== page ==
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and Figo, i think what i said kind of came out wrong about Jaws being a two faced score. obvioussly, the score is much more complex than that, but i was trying to say that as a "listening experience," it has a dualist nature to it. some of it is downright primal, and whatever isn't is kind of almost opposite. but i think that's the beauty of the score and likewise the film. all the early scenes on land not involving the shark, or even in the second half when they are on the Orca, have the appearance of being happy and whatnot, when in fact, the mere suggestion or conversation of the darker events gets you tihnking about it. the presence of that two note motif in Jaws as always there in my mind every time i hear it, even in the lighter moments, because there is much more going on underneath. i hope this is making sense, because i'm sure if i'm properly explaining my feelings. i hope i am making sense though.

YES!!! It's completely man vs. nature, one of the very basic conflicts they used to teach in grammar school literature classes. The shark and anything associated with chaos and destruction is, as you say, primal. Where man is involved, we get fugues and trumpet voluntaries, sea shanties and heroic pirate music. Man aspires, the shark devours.

Merkel, I have no desire to poison the name of Figo in Portugal. I'm sorry for being so heavyhanded. Tim Burton is not my favorite, and even with my best stab at objectivity, I can't see Jurassic Park coming anywhere near Jaws, either in quality or execution. I forget sometimes that it is no fun for someone else to belittle something you yourself may hold dear. I do have a tendency to overstate my case. I'm sorry. I assure you I was only having fun. It's always a challenge, you see. You should be flattered!

Figo, who actually enjoyed Jurassic Park as he was watching it in the theatre (although he knew even then it was no classic) -- but will never, ever, ever say anything nice about Batman, even under threat of banishment.

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Alright figo, I'm sorry if I got angry. Maybe I tto did overeact a little.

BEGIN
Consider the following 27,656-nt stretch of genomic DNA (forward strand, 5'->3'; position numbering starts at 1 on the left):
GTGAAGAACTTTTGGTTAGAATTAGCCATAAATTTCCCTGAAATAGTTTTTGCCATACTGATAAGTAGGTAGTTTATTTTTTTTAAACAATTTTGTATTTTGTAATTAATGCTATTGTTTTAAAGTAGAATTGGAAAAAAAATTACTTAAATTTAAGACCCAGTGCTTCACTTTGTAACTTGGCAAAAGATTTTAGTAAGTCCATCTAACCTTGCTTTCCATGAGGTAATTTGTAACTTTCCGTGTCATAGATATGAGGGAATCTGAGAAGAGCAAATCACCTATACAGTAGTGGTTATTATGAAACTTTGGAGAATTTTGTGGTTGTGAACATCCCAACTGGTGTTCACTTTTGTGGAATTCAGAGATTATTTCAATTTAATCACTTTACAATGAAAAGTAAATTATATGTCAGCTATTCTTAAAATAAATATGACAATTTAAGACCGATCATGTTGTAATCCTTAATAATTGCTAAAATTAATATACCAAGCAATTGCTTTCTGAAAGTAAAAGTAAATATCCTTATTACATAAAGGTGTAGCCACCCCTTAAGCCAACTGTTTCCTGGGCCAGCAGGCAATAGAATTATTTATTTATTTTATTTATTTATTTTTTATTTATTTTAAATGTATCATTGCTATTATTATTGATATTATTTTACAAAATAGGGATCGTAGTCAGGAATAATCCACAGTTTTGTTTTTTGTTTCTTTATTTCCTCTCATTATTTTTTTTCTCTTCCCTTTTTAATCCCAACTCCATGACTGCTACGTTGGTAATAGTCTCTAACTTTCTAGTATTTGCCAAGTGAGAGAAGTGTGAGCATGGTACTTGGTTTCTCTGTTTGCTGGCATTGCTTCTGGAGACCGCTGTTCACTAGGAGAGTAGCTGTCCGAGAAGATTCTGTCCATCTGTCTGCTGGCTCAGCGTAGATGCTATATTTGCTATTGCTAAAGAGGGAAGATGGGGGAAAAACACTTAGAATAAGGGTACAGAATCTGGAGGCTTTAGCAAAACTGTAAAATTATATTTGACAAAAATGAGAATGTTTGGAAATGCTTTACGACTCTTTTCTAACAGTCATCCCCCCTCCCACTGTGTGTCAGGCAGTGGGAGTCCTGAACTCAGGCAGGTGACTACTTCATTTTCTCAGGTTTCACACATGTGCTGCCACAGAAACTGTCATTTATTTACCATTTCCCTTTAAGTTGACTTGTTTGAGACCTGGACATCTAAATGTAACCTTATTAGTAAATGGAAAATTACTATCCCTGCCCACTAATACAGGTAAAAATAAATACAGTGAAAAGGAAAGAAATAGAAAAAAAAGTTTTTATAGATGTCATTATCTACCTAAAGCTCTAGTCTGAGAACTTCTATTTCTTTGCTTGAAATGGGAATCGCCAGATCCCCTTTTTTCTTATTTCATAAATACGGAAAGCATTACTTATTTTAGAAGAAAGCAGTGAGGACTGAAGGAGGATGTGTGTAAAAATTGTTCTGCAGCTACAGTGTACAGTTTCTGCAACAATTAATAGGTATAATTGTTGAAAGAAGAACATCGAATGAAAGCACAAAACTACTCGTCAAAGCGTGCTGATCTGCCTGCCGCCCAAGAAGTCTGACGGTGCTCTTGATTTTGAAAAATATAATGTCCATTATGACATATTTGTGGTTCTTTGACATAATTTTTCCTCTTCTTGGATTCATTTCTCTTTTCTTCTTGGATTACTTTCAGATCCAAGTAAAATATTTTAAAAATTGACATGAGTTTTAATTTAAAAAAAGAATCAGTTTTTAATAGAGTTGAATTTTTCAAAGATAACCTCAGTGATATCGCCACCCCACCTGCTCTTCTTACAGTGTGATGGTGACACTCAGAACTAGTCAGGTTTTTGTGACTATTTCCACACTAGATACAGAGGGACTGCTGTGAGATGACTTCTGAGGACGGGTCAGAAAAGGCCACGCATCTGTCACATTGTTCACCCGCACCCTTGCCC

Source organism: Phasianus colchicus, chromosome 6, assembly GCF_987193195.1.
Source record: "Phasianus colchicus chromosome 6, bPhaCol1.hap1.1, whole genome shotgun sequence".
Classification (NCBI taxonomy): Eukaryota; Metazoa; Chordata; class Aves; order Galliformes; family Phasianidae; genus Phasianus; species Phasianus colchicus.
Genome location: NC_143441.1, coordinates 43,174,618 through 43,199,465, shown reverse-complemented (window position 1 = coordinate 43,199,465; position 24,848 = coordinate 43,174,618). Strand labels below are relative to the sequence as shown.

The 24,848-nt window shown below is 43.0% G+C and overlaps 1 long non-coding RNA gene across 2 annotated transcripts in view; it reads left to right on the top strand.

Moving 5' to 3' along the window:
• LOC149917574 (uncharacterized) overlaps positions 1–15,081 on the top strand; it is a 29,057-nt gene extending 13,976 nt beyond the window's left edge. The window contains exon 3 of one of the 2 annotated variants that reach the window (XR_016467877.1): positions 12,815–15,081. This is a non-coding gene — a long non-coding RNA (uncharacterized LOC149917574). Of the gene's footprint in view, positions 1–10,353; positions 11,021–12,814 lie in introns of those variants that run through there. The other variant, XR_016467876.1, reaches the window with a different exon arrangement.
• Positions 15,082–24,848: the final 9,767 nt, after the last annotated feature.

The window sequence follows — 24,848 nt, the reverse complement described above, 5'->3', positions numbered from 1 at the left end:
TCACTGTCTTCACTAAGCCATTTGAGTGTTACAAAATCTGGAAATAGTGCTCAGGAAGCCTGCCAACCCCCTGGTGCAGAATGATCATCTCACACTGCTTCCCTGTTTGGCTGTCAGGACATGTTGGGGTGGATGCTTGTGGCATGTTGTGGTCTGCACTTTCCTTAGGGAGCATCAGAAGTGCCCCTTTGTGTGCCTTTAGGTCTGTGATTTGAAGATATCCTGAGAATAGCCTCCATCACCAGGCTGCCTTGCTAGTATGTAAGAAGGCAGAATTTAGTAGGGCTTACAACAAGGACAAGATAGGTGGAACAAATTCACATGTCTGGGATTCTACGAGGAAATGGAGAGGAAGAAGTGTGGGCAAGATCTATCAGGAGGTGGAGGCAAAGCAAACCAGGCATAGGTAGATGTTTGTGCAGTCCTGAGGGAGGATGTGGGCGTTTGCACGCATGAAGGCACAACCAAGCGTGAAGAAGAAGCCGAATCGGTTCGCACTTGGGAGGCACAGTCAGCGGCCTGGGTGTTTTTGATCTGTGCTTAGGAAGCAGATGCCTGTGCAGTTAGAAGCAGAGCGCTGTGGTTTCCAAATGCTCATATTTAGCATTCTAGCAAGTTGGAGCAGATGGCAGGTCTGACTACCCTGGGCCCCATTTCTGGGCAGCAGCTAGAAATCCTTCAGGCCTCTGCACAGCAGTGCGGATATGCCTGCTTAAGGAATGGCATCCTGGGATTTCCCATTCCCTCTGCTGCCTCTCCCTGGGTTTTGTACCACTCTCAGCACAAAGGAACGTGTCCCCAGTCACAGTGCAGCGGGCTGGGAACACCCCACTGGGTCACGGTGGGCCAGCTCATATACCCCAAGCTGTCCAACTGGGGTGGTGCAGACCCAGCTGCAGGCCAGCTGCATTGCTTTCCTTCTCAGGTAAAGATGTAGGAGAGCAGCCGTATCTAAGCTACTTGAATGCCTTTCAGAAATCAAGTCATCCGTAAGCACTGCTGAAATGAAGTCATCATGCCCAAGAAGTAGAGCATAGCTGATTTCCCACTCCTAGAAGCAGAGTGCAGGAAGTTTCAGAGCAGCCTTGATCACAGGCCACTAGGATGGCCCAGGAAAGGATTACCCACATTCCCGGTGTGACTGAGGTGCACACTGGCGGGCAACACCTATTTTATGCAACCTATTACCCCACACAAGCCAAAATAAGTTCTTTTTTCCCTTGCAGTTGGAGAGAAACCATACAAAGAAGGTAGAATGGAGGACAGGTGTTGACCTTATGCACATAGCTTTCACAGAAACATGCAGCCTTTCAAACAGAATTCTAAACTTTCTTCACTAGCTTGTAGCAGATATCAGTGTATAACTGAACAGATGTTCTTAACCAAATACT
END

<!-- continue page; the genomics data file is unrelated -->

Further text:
And when you say we'll never a kind word about batman form you, you were talking about the score, not the character, right?

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Personal attacks are a forfeit in a debate.

Jurassic Park has a distortion of sciencists always just annoyed me. Most sciencists will not see any problem with bring back dinosaur's other then keeping the dinosaur's contained and thinking it would be too hard to achieve that to a satisfactory level, ie safety and environmental issues. Spielberg had to bring in his religious viewpoints which sound silly and out of place coming from a maths professor like Malcolm! It's like having an interview with Williams with him talking about rap or pop music.

Plus I wish these movies would focus on being 'anti-applied science' rather than just plain anti-science :nod: Experiments and knowledge are necessary for leading to other things, ie, the knowledge of how to make a Frankenstein could lead to new medical techniques which makes it important to try and find out how to make one, doesn't mean that you have to part mass producing dead people though :) I totally disagree with Jurassic Park's message which is don't toy with nature.

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I am talking about the movies. I adore the character as he appeared in the comics of my childhood, and even in the nastier versions later on.

I trust, then, that the private message I sent you is superfluous?

In that case --

beerchug

LET THE GOOD TIMES ROLL!!!!